If you're an active registered voter (check whether you are here) an absentee ballot will automatically be sent to the address you put on your voter registration. Your mail-in ballots cannot be forwarded, so triple check that address. The county clerk will send these ballots out between October 13 and October 27. Contact the clerk if you're worried you won't receive the papers in time. 

How to vote absentee by mail in Utah

Once you've received your ballot, it must be filled out, addressed to your county clerk's office, and postmarked by November 2. If you're unable to complete this process in time, your safest bet is dropping the ballot off at your drop box location, polling place, or county clerk's office before 8pm on Election Day. 

Is there a way to track my mail-in ballot? How can I make sure it’s counted?

You can track your mail-in ballot using this online portal
Other than that, be sure to carefully read the ballot instructions and meet the aforementioned deadlines. Also, you should avoid tearing or otherwise damaging your voter materials -- you don't want you ballot to be thrown out on some sort of technicality.

How can I stay safe while voting in person?

Polls are open for in-person voting from 7am to 8pm on Election Day. You can locate your polling place online.

It's important for you to review COVID-19 safety guidelines and plan your trip to your polling location accordingly. The Centers for Disease Control & Prevention has issued several recommendations for how to keep yourself and others safe while voting in person this November.

Here's a rundown of what the CDC recommends, according to its election guidance page:

  • Wear a mask. 
  • Keep a distance of at least six feet from others at all times.
  • Wash your hands both before and after leaving your polling location.
  • Use alcohol-based hand sanitizer containing at least 60% alcohol frequently throughout your time inside the polling place, especially after you touch things like door hands, voting machines, and other surfaces that lots of other people touch.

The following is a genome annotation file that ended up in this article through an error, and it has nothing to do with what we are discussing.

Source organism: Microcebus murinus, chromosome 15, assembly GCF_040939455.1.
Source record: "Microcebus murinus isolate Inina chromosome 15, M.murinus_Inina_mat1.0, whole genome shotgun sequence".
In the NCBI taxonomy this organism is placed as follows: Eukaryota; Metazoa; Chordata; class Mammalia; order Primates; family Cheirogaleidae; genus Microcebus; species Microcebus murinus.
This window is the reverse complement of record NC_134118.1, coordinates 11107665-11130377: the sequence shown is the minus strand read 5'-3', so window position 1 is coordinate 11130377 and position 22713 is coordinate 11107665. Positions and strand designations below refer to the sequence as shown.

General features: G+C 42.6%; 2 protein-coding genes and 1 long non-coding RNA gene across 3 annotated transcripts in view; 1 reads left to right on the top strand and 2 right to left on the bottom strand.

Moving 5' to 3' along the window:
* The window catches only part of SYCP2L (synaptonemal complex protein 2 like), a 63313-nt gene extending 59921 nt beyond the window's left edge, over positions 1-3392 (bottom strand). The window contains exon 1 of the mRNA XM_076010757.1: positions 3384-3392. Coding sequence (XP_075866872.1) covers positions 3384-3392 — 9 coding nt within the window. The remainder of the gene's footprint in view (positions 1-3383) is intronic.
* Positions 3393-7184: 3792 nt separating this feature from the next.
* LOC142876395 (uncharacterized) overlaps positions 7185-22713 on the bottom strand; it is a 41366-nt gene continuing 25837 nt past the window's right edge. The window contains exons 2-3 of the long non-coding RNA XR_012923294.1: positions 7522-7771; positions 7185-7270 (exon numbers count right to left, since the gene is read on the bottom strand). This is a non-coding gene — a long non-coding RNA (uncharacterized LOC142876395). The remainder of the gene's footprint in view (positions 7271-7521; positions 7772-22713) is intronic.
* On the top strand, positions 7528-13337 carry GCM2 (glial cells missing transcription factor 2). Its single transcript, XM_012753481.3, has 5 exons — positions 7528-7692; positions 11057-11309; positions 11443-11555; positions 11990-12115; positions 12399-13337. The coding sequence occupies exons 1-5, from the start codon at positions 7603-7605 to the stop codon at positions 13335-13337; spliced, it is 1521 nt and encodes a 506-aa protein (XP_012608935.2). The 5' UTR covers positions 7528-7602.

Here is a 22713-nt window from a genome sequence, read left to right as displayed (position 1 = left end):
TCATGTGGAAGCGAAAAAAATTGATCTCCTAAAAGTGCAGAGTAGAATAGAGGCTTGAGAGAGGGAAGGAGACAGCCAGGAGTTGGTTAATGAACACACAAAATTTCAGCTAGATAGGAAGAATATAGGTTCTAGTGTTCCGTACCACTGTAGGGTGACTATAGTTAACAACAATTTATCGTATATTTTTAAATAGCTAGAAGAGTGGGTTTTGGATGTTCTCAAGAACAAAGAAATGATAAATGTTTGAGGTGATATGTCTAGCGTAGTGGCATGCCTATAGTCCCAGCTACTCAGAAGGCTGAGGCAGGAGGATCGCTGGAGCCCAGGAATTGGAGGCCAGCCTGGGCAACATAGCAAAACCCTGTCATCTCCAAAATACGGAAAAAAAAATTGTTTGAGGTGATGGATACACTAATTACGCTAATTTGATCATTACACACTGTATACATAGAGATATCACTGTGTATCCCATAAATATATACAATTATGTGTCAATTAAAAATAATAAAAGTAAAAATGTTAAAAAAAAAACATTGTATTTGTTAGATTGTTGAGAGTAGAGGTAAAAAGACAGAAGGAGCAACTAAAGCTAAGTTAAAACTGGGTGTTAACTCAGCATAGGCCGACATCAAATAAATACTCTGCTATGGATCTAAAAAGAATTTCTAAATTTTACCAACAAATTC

• If you cough or sneeze, cover them with a tissue or the inside of your elbow. Dispose of the tissues in a lined garbage can, then use that 60% alcohol hand sanitizer again. 
  • Don't try to disinfect the voting machine or equipment yourself because you may end up damaging them. This is where hand sanitizer comes in handy. Use it after you touch the voting equipment or any other equipment at your precinct. If you use it before you touch the equipment, make sure your hands have dried before casting your ballot or touching any of the equipment present.
  • Try to vote when your polling place isn't at its busiest. This might involve driving by and checking to see how long the line is or making a plan to vote early in the day.
  • Verify that you're registered to vote before you leave home and make sure you bring any documents you'll need to avoid complications that could result in spending more time inside the polling place.
  • Bring your own black ink pen for marking your ballot, or your own stylus (just check with a polling place worker before you use it). 
  • If possible, fill out a sample ballot at home that you can use to speed up casting your ballot at the polling location. Knowing who you plan on voting for in each race will save you time inside the polling station. 

Additional Utah voting resources

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Ruby Anderson is a News Writer at Thrillist. Send your tips to randerson@thrillist.com.